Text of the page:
Monday, 22 December 2014

Alif the Unseen by G. Willow Wilson






There is an uncertainty I feel about some books, a desire to go out and see how they were otherwise received, because I don't trust my own judgement. On one hand, sometimes I think that I should shoot from the hip, as I mostly do, and record my own reactions. But on the other hand, sometimes I think that's a healthy recognition that while my own reaction is valid, it may be a topic, or a culture, or an issue I don't know enough about, and me saying "Yup, sounds like the Middle East to me!" may be more indicative of cultural arrogance than self-confidence.

And these are the types of situations in which it arises - when there are books about groups I do not know enough about, and know that my own reaction about whether or not it "rings true" may say more about my own biases and stereotypes than it does about the book, or the author's depiction. In these cases, I do go looking for "in-group" reactions, to compare my own reaction to them. This is one of these cases.

What I found in this case was interesting. Wilson is white, and American, but also Muslim, and has spent a fair amount of time in Cairo. That's promising, but in and of itself is not a guarantee that this book will be culturally sensitive - it's certainly possible to live in a culture and yet still carry the kind of creeping orientalism that continues to shape perception. So I went looking further, and had trouble finding Muslim reaction to Alif the Unseen, except for one article by a Muslim man who is upfront about also being a good friend of the author. Still, he heralds the book as a good example of modern fantasy emerging from the Middle East, and in the absence of other voices (and the fact of that absence weighs on me), it's all I have to go on. I didn't find any diatribes.

So I guess we're back where we started, back to me and my white pagan Canadian reactions, but at least I've done some homework, and if there is a dialogue to get in on, I'd love to be included. Even if, and perhaps especially if, just to listen.

So out of this mishmash of influences, we have Alif the Unseen, which takes place in an unnamed city, except that we know that there is a ruling royal family, and also that it's got a large Indian population, in addition to the Arabic population. In that city, Alif is a hacker, running security for whoever needs to get past government restrictions, anywhere in the world. He has lingering affection but a lot of condescension for his next door neighbour, Dina, a young woman who has adopted extensive veiling, despite her parents' protests.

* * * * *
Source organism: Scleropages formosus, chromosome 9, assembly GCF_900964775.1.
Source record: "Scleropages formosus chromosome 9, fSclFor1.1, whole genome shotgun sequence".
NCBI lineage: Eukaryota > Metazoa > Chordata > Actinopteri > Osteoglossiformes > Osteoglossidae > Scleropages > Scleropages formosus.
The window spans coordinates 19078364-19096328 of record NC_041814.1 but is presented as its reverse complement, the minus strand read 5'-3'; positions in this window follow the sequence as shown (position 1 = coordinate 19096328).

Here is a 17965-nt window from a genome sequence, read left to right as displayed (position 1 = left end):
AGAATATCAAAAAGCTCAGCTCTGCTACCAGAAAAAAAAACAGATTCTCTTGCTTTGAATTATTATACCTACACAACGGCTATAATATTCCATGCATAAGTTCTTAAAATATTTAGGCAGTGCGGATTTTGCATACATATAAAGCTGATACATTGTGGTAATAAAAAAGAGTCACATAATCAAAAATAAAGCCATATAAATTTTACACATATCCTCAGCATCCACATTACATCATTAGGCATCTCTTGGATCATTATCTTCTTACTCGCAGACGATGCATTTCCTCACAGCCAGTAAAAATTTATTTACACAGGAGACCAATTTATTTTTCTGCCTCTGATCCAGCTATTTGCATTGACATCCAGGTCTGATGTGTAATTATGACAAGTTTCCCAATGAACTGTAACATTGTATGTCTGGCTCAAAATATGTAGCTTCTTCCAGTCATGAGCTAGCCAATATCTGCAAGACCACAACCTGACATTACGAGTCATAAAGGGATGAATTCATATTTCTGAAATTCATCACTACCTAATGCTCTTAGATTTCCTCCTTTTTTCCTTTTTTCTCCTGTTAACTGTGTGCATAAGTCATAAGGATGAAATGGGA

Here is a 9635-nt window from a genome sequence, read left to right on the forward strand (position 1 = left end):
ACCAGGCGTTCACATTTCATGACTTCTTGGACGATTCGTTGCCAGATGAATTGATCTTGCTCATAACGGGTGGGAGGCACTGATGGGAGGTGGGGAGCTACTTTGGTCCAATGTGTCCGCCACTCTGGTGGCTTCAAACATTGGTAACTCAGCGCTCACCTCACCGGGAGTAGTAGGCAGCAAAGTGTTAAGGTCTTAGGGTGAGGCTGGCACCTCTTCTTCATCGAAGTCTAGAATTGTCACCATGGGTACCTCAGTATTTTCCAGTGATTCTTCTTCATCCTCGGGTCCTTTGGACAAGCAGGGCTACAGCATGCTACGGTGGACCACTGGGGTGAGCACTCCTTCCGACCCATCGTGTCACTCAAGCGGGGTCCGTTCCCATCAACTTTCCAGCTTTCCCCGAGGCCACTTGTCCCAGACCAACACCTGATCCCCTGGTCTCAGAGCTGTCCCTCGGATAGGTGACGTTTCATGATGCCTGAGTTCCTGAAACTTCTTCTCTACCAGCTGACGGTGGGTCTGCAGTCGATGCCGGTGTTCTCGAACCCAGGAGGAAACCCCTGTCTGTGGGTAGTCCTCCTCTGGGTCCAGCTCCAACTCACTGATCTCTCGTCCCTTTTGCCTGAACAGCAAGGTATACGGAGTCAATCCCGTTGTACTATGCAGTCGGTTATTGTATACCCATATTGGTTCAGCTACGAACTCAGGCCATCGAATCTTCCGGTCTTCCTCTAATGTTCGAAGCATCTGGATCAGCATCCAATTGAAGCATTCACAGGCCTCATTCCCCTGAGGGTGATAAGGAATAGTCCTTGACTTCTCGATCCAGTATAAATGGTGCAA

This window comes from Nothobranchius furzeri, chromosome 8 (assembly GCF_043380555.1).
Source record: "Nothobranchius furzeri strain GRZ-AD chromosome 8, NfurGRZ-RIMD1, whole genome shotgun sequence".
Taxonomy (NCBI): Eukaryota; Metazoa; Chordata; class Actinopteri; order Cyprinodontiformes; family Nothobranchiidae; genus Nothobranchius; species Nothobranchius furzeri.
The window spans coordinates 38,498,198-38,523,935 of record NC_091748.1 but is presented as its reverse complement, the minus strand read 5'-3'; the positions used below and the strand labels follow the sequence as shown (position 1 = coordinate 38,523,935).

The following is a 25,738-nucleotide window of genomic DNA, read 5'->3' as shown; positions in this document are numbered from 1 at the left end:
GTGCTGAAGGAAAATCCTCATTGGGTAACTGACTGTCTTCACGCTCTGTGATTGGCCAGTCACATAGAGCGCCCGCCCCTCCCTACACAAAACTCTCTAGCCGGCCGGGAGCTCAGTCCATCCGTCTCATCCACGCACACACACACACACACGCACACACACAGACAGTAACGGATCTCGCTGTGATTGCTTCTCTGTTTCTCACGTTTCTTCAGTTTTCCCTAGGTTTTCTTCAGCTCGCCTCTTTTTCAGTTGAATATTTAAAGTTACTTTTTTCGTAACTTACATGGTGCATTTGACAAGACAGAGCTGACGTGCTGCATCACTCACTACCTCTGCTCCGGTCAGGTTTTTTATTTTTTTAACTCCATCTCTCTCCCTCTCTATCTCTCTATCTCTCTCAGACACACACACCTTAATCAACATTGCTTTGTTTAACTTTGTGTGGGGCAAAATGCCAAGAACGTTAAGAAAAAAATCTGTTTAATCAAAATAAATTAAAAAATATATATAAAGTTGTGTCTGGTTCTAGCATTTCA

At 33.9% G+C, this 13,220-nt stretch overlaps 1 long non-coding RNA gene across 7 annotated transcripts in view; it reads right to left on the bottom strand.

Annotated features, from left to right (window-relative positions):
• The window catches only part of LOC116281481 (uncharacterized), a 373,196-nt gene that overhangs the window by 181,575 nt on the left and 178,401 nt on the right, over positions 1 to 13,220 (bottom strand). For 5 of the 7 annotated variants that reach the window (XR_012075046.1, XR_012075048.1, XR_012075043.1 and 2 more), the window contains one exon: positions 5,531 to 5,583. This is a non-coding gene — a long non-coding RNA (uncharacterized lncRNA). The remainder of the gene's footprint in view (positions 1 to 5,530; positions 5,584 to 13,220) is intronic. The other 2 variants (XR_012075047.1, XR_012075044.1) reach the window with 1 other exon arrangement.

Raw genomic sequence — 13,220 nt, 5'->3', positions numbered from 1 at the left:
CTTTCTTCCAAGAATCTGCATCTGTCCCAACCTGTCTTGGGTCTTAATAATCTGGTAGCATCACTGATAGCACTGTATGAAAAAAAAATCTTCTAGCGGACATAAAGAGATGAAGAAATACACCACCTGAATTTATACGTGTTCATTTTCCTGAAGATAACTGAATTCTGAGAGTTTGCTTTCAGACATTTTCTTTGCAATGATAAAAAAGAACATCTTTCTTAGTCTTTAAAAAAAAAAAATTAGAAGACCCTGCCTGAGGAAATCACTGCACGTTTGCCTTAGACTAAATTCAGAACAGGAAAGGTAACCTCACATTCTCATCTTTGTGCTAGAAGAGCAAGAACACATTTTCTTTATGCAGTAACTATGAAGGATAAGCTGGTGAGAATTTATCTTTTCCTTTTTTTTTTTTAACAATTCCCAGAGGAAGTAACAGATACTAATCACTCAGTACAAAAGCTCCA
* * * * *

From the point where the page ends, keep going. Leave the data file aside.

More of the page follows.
He is in love, however, with a rich young woman, and that relationship comes to a predictable end, and in reaction, he creates a piece of software that the government will do just about anything to get its hands on. As he and Dina go on the run, however, they find help from someone who may or may not be a vampire. Or, you know, a djinn. They are increasingly pulled into a world where creatures from Islamic folklore and religion still exist, side by side with the "real" world, which is side by side the "virtual" world, and these barriers become fuzzier the longer we go. Dina has less trouble accepting these characters than Alif does, while she chides him for reading fantasy without being willing to accept the fantastical when it's Islamic and right in front of him.

There is a book, One Thousand and One Days, (instead of Nights,) written by the djinn, that the head of computer security wants, and Alif has. It has insights that apparently can be used for programming, and this seemed to stretch credulity a bit on my part, but it works as a metaphor.

This is a fantasy book about, essentially, the Arab Spring, in all its messiness, and with a hefty dose of cultural commentary. It's hard not to feel like the author has written herself in, with the character of the convert, an American woman who converted to Islam and moved to the City. She's never given a name, and the discussions between she and Alif are fascinating by the assumptions both make about each other. (The fact that the author's acknowledgements thank her mother for being there as she had her baby, and that the convert is pregnant doesn't lessen that feeling.) It's often dangerous to say a character is there to represent the author, but it feels like it in this case.

This isn't a perfect book. The edges are a little messy, and there were parts that lagged a bit. Despite that, however, I enjoyed it quite a lot. I'm always on the lookout for new voices in fantasy, and I'll be interested to see what she does when she gets back to writing fiction.

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